The National Associations of Librarians of Color (NALCo) presented several dynamic programs during #alavirtual20. NALCo members also co-presented and served as panelists for other programs throughout the duration of the Virtual Event. Programs included but were not limited to: AILA President’s Program: Honouring and Respecting Relationship: Rethinking Library Praxis Behind the Wires: American Concentration Camps Then and Now (APALA LIVE) E. J. Josey’s 1964 Charge: ‘Keep on Pushing’ (BCALA LIVE) Treasure Hunters at Libraries? Why Not!! (CALA LIVE) Juntos: Latinx Family Engagement at Your Library ALA President, Julius C. Jefferson, Jr , recently released a statement: ALA takes responsibility for past racism, pledges a more equitable association. As libraries work to become more intentional about improving internal and external relationships, reexamine outreach efforts, and reevaluate services provided to Black, Indigenous, and People of Color (BIPOC) communities, they can look to the work of NALCo for examples of best practices, positive…
Serving the Underserved during the Pandemic
In the current changing landscape for families and libraries affected by the COVID-19 outbreak, librarians are suddenly tasked with providing resources and activities in a digital environment. Providing robust programs for marginalized or underserved populations is especially a challenge, and we wanted to provide resources for librarians that may assist in addressing the needs of these populations.
ALSC Equity Fellows at #alamw19
ALSC’s six Equity Fellows attended the Midwinter Meeting in Seattle in January. Thank you to members of the ALSC Equity, Diversity, and Inclusion Task Force for their mentorship throughout the Midwinter conference and beyond to help the fellows feel welcomed in our organization. We reached out to the fellows to learn more about their experience attending Midwinter and this is what some of them shared: Some favorite highlights of ALA Midwinter as an ALSC Equity fellow included getting to know the other fellows and mentors on a more personal level, hearing about and seeing the soon-to-be published titles, and attending the ALA Youth Media Awards as well as VIP publisher events. One of the best things about attending conferences is the people you meet or reconnect with. Since I arrived to Seattle early, I took the initiative and went to the Joint Youth Executive Meeting on Thursday afternoon despite not…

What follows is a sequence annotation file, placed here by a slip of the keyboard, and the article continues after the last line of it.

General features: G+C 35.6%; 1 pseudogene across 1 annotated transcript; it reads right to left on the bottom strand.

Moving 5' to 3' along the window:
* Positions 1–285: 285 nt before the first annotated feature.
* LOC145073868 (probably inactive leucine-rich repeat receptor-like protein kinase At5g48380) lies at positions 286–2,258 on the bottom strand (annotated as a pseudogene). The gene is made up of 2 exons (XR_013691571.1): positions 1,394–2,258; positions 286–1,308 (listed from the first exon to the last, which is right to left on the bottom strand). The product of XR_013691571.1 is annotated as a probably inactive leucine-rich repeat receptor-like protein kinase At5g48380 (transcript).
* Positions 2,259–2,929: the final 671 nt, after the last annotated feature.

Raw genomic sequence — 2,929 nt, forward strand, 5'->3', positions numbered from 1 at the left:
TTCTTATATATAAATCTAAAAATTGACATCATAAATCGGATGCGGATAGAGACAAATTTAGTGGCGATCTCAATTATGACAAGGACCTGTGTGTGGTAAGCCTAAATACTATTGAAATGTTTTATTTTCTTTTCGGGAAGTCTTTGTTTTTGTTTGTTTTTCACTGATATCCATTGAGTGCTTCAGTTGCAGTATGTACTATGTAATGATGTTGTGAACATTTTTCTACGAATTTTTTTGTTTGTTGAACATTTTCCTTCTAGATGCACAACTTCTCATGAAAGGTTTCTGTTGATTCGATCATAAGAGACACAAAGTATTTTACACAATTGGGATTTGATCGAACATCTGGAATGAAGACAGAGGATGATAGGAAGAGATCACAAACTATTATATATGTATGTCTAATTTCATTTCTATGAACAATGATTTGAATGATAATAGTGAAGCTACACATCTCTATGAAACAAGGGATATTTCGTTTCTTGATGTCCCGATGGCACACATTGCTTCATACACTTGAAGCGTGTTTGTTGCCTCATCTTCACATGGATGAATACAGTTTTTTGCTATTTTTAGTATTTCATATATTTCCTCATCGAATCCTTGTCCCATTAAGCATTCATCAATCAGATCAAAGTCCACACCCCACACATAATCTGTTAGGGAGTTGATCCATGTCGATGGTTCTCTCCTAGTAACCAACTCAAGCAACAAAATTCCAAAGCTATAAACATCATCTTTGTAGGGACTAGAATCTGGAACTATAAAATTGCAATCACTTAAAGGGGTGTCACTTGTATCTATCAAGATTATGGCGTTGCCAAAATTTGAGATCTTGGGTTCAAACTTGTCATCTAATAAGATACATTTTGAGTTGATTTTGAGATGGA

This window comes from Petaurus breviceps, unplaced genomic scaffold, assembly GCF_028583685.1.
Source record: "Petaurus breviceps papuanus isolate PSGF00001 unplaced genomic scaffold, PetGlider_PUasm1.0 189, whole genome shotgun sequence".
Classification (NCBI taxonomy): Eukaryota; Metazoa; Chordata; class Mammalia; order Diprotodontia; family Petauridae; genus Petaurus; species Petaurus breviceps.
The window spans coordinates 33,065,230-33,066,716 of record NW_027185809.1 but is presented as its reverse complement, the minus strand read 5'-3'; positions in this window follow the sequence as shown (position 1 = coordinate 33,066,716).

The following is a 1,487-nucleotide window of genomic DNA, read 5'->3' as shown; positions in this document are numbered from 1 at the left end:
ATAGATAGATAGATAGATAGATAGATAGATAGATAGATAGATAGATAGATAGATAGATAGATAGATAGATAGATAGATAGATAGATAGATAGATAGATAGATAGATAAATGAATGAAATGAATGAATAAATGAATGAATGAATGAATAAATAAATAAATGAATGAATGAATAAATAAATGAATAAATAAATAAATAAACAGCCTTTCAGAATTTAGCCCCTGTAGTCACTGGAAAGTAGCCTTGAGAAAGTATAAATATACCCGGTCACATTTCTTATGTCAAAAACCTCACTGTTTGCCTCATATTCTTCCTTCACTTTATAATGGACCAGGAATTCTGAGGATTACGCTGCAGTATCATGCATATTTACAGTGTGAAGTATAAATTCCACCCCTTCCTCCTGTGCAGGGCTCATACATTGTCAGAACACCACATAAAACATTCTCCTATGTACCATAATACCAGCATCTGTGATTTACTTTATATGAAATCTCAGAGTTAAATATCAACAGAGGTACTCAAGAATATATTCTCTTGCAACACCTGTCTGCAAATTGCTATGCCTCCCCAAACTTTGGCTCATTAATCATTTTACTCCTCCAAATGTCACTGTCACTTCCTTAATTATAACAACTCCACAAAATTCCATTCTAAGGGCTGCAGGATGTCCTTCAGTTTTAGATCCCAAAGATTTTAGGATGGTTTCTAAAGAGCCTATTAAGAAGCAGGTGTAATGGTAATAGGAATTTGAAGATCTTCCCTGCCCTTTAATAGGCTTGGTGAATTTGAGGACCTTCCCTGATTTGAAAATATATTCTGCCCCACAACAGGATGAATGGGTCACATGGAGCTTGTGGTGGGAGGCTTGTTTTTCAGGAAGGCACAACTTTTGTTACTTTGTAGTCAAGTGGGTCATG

Words Matter: Owning and Learning from Our Mistakes
By Jamie Campbell Naidoo, 2018-2019 ALSC President with Elisa Gall, ALSC Board Member The ALSC Institute this past weekend was filled with excitement, passion, and lots of energy generated by just over 400 children’s librarians, youth services educators, children’s book creators, children’s literature researchers, and other professionals working to promote children’s literacy. The new ALSC logo was also unveiled at the Institute; check it out on the ALSC Facebook page.The conference materials for the Institute described the meeting as an intensive learning experience for attendees. With the theme of All Aboard!: Embracing Advocacy & Inclusion, many of the Big Ideas sessions, keynotes, and individual breakouts addressed equity, diversity, and inclusion work that is ongoing and needed in the field and within ALSC. Check out the ALSC Blog for #ALSC18 entries that highlight some of this exciting work. Speakers also prompted attendees to think critically about ways that they can become…